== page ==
The great uncertainty of the impact of the Covid-19 disease wreaks fear and doubt in many. In a world that longs for certainty, we have met our match.
For much of our human history, we have thought of the future as ‘a terrifyingly unknowable blur’. More lately, full of increasing knowledge and with the creation of forecasting models, we have come to view the future as a linear extrapolation of the past.
We call it risk management and many, in particular hedge funds managers, have become rich by using such tools and pretending that they know how to be certain in an uncertain world. But there are limits to it.
Margaret Heffernan, in her book, ‘Uncharted’, identifies the folly of this type of extrapolation: we figured out the financial crisis of 2008, so we will figure out other crises.
To navigate the unknown—and the outcomes of the coronavirus situation is one such—one has to use all available tools, including what is in your peripheral vision. You can drive with the use of a GPS but do not ignore what else you see.
You simply should not put all your eggs in one basket, so to speak. You need to collect as much data from sources as diversified as possible. You increase your success rate by so doing.
Professor Theodore Lewis poses, yet unsatisfactorily, answers how to deal with uncertainty in his April 21 Express column, ‘Covid-19 and the limits of faith’. He argues that ‘pure, unvarnished truth’ can arise from researchers, statisticians, epidemiologists and the clinicians and that human hope now resides in the ‘great universities and laboratories’.
He suggests that ‘we have […] a disease that has the potential to decimate mankind […] and we see that here we come to the limits of faith’.
This is not a view sustained by science, which sees itself as changing the way we think about the world. Science is, itself, a grasping for truth or facts through a specific approach to answer life’s existential questions. We solve questions not by just questioning the question itself but by realising the implicit prejudice that exists in the way we think about the problem.
There is often no immediate nirvana, no magic bullet. The vaccine to combat smallpox took nearly 180 years to develop. Our HIV/AIDS experience teaches that nothing is certain, and everything takes time—the vaccine is yet to come while it took us nearly two decades to develop anti-retroviral therapy which staves off the mortality risks.
We understand something new, either by new data that has arrived or by thinking more deeply about what we already know. We see the daily twists as global medical and scientific professionals wrestle with the stealthy virus. What we thought we knew is upended as new facts bring new learnings.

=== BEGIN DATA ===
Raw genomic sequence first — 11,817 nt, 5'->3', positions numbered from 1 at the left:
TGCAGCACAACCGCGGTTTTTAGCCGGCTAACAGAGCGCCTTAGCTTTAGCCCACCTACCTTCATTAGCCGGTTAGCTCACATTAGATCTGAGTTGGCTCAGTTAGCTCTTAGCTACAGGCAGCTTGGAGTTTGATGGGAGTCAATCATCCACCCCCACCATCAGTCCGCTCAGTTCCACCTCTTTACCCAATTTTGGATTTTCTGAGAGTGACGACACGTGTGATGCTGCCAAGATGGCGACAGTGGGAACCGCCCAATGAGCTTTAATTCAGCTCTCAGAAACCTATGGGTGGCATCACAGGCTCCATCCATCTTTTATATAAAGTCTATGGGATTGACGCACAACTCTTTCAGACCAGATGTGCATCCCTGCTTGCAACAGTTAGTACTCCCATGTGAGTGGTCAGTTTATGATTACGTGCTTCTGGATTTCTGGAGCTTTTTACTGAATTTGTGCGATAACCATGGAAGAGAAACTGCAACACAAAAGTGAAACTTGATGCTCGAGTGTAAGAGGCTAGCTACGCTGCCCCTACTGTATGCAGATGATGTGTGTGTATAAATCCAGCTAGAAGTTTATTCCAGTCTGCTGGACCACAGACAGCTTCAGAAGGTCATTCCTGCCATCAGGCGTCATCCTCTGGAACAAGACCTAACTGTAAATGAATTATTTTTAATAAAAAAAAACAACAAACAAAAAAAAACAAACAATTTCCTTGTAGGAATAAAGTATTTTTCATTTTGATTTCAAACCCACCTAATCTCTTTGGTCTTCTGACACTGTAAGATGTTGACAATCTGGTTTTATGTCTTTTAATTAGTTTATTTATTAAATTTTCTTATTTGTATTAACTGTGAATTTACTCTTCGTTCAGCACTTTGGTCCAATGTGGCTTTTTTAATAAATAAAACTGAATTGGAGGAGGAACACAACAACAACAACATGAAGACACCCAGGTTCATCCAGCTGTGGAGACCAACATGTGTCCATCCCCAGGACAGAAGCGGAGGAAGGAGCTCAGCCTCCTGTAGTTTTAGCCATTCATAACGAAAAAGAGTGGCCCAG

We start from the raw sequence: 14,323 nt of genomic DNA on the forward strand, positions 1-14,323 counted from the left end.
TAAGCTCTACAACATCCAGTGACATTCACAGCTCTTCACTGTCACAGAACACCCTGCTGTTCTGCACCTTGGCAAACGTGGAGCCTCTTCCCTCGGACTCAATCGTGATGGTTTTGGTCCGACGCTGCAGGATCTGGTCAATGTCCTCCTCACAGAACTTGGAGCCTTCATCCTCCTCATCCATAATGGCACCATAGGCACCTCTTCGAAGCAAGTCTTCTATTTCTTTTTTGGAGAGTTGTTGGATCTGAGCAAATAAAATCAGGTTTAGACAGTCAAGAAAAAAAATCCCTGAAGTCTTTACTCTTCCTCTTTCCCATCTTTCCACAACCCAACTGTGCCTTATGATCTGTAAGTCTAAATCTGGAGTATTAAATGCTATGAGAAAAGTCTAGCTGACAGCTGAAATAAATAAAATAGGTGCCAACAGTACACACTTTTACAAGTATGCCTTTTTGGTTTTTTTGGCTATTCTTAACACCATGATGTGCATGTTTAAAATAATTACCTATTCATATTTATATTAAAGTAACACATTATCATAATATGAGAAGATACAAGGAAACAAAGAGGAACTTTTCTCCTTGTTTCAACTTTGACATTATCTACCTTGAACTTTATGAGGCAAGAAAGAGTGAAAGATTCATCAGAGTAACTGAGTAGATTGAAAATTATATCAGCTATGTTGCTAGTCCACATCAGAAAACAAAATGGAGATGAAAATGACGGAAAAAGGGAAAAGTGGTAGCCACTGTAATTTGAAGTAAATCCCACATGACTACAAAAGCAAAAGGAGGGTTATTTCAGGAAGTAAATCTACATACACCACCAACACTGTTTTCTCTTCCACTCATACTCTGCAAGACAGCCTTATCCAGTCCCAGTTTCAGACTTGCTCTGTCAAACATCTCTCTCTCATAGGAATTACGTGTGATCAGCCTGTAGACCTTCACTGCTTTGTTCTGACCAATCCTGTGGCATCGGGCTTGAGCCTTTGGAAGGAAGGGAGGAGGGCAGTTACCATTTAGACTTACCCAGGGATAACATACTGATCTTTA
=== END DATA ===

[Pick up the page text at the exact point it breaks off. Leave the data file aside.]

To think deeply, we have to accept what we already have learnt, challenge what we think and know that there are some things we may have to modify or change. This is why it is difficult for some to accept that a non-pharmaceutical solution, social distancing, works well in the absence of a vaccine.
There is no need to dispense with our faith in God established through experiences. What is needed is to challenge what we think we know and be prepared to modify or change our views.
Science and religious faith are but two sides of the same human impulse to understand the world. We should not try to let one usurp the other’s role; that is simply unnecessary.
Today, we witness the exponential growth of human knowledge—IBM estimates that, in 2020, doubling knowledge will take place every 12 hours!—and simultaneously, the reduction in time to prove that half of the knowledge or facts in a particular area is untrue.
Yet we still grapple with some large problems such as ‘why did the universe come into existence? Why is it ‘exactly right’ for life?
Like with William Henry’s discovery of the circulation of blood, we can be stumped because we do not know how it happens at first. So we need to ask, ‘is there some persistent structure in life even when we do not see it?’
In this, we should hesitate to lay aside our faith.
The Archbishop of Canterbury’s plea was mischaracterised. His advice re following the advice of experts was in the context of ‘how to walk in faith, resist fear, and support those who are most vulnerable’. This order of action is eminently sensible and is akin to the advice given on planes re the oxygen masks in times of emergency.
The representation of Pope Francis’ urging of priests in Italy is not a complete one. Taking active care of those who are ill and stigmatised is core to the mission of the Church Universal, even when we consider its warts. Martin Luther is another example of this type of faith in times of pestilence.
Indeed, the sterling point of difference about Pope Francis is his care for the marginalised. Locally, we see the faithful extending their arms and their money to those in need. This is not limited to the Living Water Community and FEEL. The story of the Good Samaritan is a worthy template.
The urgings of these religious leaders for us to build community as a bulwark against the ravages of the diseases, are valid. As former UK Prime Minister Gordon Brown has suggested, we will not lick this virus unless there is a global united fight, all hands must be on board. Each of us have a role to play.
The other option is to be isolationist and think that you will be able to adapt without help. That does not line up with our life experiences about success.